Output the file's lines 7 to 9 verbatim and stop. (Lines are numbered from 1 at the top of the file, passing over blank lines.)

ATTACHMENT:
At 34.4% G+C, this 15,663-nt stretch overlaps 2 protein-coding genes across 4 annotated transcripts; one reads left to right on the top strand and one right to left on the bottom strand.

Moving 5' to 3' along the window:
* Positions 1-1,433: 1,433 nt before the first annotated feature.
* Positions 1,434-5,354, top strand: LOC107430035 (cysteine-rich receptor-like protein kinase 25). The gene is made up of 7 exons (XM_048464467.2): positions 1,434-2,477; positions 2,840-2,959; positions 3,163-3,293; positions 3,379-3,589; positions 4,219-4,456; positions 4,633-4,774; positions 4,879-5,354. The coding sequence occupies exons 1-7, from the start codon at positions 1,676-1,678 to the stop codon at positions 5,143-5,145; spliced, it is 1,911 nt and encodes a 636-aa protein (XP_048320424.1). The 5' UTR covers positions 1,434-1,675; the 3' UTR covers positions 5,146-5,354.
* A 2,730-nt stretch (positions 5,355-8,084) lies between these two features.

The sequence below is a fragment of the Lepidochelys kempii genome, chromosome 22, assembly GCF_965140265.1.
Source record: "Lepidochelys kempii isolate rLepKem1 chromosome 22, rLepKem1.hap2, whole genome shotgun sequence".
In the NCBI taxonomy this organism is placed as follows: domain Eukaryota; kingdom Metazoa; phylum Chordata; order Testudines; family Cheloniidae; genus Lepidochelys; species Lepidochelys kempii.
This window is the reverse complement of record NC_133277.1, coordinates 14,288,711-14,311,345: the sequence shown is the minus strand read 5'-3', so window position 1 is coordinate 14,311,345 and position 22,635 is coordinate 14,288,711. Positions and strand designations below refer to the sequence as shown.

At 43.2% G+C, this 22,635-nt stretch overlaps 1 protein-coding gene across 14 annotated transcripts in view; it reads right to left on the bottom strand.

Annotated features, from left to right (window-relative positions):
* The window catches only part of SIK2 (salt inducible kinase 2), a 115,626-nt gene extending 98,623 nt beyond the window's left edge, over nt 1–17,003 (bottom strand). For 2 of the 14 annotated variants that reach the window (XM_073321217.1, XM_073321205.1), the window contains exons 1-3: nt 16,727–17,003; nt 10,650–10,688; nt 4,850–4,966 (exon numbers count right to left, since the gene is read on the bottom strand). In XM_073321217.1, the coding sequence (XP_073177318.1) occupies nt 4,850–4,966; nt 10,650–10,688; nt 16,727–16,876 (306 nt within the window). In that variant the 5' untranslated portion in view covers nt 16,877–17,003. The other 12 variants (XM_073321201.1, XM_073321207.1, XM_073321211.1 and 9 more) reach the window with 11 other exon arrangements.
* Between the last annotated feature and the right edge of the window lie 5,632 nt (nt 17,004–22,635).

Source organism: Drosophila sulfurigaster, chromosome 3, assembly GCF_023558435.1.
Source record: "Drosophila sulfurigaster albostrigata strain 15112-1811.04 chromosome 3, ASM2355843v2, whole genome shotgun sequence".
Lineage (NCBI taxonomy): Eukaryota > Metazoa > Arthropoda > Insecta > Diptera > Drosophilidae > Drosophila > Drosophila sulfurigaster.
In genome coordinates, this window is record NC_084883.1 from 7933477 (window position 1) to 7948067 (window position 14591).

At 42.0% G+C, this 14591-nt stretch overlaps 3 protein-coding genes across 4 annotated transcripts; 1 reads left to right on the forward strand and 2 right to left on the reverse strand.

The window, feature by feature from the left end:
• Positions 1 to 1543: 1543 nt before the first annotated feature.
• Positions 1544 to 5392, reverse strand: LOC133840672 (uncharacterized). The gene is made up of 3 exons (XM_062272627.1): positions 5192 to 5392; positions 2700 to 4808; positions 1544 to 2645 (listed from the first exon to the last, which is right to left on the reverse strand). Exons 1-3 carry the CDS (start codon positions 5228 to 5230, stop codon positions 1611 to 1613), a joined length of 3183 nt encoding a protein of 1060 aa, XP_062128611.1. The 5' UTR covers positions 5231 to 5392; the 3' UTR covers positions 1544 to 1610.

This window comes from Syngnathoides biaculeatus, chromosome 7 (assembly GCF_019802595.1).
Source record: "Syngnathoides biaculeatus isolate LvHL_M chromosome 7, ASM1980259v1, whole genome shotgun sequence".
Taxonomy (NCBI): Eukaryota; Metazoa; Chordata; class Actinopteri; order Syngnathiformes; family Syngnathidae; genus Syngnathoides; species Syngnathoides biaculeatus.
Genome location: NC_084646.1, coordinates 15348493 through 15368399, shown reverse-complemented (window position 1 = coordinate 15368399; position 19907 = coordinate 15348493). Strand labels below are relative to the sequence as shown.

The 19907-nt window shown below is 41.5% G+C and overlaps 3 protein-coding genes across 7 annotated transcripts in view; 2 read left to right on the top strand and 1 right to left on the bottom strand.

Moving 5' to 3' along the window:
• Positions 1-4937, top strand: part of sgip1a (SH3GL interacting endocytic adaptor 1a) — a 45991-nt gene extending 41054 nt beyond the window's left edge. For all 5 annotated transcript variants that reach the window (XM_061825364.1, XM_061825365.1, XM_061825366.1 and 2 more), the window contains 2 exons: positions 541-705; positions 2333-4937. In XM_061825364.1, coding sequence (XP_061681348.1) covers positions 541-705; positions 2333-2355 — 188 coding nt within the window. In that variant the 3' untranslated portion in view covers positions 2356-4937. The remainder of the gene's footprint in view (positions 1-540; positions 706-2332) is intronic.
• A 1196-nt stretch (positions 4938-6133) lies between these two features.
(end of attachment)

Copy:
Source record: "Lepidochelys kempii isolate rLepKem1 chromosome 22, rLepKem1.hap2, whole genome shotgun sequence".
In the NCBI taxonomy this organism is placed as follows: domain Eukaryota; kingdom Metazoa; phylum Chordata; order Testudines; family Cheloniidae; genus Lepidochelys; species Lepidochelys kempii.
This window is the reverse complement of record NC_133277.1, coordinates 14,288,711-14,311,345: the sequence shown is the minus strand read 5'-3', so window position 1 is coordinate 14,311,345 and position 22,635 is coordinate 14,288,711. Positions and strand designations below refer to the sequence as shown.